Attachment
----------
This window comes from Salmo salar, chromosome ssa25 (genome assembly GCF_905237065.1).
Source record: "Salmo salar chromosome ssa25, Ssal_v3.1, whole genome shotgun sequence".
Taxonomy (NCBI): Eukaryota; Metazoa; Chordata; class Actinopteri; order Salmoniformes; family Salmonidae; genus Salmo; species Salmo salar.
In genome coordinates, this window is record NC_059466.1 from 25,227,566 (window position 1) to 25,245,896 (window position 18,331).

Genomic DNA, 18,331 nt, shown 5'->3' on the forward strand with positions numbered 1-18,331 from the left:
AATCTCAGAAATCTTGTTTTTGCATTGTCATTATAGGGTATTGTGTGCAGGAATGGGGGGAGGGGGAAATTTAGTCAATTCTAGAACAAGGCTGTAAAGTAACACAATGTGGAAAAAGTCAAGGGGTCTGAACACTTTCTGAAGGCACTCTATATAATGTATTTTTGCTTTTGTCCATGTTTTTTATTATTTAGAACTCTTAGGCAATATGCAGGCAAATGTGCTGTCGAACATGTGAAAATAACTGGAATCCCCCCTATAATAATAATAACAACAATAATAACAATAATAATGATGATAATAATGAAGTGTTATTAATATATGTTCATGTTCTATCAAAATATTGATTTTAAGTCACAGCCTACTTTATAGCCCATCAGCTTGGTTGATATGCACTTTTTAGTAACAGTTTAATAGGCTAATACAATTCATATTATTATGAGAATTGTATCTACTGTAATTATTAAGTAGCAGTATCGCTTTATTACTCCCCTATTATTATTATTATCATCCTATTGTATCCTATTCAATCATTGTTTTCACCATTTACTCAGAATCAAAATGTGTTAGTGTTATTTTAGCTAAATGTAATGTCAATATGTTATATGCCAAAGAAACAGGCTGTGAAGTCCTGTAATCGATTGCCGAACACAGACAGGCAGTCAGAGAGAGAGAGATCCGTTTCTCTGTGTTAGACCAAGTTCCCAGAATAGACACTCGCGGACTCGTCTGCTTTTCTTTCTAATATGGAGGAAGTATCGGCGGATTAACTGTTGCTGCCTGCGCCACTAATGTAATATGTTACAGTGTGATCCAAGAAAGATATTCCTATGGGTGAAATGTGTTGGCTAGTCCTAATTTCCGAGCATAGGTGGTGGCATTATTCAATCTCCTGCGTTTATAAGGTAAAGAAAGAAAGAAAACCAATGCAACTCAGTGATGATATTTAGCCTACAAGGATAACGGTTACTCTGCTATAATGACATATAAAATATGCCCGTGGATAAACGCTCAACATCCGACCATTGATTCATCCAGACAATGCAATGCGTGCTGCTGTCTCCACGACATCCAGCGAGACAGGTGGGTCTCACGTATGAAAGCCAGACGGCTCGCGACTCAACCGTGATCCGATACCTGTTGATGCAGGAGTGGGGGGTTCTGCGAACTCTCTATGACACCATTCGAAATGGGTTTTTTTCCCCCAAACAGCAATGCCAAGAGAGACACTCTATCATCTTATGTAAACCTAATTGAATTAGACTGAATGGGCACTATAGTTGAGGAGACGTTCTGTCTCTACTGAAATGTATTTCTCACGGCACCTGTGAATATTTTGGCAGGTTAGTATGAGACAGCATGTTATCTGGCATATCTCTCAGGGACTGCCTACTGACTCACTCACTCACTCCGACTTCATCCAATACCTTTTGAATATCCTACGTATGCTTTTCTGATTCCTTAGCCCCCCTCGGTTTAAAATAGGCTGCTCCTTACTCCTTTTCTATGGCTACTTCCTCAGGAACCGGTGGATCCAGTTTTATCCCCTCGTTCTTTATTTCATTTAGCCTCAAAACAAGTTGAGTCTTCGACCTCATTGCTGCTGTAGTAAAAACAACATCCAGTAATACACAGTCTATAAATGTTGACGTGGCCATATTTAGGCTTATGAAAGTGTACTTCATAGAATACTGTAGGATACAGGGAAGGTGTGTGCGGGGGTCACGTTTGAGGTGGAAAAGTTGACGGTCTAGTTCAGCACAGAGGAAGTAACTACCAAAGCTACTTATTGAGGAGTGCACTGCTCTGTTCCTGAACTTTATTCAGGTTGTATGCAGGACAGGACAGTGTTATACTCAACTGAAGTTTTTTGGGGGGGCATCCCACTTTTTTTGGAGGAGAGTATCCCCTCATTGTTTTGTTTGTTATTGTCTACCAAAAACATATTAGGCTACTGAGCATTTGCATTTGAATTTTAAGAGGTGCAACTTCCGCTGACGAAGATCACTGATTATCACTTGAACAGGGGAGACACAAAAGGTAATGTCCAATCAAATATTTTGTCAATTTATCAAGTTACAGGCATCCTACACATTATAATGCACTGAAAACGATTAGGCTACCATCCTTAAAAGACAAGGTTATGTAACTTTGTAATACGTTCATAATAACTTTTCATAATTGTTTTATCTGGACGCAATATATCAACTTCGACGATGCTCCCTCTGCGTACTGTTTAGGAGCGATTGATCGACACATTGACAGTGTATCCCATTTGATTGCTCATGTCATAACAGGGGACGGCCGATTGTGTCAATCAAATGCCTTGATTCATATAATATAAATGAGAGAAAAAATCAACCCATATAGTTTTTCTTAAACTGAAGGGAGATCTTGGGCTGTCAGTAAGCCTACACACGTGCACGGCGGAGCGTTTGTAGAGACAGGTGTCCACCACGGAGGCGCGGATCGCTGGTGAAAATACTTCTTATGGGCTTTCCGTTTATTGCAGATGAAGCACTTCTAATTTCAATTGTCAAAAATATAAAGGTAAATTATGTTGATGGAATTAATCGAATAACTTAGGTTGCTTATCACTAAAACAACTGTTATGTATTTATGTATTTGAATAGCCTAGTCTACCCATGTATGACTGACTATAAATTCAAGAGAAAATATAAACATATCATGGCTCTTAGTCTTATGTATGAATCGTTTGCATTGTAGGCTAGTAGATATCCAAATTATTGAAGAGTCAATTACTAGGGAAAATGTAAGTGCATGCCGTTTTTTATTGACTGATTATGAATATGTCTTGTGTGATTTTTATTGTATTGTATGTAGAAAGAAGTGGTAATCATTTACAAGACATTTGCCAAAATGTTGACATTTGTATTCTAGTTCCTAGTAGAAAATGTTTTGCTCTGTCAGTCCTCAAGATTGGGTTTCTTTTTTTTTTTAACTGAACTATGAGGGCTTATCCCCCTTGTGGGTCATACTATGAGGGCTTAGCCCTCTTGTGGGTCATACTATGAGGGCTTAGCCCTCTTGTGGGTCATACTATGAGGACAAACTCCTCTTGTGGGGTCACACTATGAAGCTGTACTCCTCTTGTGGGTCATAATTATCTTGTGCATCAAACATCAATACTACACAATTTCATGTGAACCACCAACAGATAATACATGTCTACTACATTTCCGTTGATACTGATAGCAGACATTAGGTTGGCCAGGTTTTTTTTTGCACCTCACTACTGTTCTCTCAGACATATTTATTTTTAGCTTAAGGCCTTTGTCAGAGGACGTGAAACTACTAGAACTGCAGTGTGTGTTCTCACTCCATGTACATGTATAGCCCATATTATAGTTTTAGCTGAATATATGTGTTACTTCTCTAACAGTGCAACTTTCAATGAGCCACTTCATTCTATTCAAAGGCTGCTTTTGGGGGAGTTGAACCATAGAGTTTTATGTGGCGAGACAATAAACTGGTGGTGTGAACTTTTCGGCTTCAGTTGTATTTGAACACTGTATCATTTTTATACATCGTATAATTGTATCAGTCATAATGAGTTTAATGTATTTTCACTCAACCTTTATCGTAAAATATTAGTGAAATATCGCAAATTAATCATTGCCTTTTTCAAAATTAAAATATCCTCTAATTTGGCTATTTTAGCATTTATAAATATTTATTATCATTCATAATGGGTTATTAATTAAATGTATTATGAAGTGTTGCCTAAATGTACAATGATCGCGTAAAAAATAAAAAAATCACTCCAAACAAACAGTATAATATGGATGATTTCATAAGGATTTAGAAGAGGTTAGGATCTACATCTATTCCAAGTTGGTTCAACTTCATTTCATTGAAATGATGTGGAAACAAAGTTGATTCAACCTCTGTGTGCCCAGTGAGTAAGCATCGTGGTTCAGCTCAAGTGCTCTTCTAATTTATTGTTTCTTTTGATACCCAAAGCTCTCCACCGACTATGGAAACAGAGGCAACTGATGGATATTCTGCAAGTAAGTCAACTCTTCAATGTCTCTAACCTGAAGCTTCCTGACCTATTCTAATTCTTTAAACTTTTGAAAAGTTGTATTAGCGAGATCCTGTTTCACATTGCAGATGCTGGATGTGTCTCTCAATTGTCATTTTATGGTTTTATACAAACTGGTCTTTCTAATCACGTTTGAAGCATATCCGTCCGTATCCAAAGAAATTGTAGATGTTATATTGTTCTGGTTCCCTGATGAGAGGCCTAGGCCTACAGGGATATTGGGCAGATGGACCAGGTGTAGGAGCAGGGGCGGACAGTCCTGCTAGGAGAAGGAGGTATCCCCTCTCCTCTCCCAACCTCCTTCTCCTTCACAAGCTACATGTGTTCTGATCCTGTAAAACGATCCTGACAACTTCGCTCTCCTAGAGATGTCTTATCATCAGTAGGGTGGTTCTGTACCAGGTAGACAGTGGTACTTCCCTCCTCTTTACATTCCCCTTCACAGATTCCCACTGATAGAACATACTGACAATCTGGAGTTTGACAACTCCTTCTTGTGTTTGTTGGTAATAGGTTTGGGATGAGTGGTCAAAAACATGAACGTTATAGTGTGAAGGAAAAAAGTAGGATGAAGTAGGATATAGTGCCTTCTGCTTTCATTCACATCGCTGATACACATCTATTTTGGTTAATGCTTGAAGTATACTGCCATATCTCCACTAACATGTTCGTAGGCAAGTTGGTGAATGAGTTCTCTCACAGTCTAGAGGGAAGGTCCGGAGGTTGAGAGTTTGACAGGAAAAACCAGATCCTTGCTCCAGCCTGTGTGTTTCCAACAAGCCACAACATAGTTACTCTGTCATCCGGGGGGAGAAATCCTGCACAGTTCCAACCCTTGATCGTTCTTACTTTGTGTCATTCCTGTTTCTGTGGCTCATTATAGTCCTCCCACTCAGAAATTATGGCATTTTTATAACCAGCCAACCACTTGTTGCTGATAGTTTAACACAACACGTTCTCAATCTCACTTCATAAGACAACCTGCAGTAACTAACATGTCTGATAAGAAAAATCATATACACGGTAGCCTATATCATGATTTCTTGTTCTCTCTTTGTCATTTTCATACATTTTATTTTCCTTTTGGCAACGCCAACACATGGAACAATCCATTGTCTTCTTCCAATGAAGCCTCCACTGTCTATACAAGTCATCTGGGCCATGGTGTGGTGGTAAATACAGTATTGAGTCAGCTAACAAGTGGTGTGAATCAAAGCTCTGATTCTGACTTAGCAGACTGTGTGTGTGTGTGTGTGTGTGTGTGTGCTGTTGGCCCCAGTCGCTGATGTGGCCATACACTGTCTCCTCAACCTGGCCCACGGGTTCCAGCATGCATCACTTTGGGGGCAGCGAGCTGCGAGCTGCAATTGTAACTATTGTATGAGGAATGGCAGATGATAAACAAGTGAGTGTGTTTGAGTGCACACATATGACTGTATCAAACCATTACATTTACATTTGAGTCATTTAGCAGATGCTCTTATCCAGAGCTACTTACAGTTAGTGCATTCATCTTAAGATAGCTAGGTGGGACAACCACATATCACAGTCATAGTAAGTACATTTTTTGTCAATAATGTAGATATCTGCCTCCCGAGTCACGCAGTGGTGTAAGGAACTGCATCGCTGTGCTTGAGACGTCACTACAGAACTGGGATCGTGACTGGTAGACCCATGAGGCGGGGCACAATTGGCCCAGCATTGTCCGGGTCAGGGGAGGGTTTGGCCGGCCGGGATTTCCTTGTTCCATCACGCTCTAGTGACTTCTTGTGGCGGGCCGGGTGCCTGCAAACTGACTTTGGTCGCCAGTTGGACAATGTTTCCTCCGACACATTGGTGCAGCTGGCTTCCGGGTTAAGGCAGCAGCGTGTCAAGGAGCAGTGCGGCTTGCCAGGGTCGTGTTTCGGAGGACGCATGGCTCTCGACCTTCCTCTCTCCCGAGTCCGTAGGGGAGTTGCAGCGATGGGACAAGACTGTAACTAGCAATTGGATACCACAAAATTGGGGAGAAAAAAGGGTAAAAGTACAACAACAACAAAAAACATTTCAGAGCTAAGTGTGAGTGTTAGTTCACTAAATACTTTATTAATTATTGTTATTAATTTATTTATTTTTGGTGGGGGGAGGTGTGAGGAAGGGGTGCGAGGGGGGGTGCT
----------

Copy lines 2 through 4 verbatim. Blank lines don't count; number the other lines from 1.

Source record: "Salmo salar chromosome ssa25, Ssal_v3.1, whole genome shotgun sequence".
Taxonomy (NCBI): Eukaryota; Metazoa; Chordata; class Actinopteri; order Salmoniformes; family Salmonidae; genus Salmo; species Salmo salar.
In genome coordinates, this window is record NC_059466.1 from 25,227,566 (window position 1) to 25,245,896 (window position 18,331).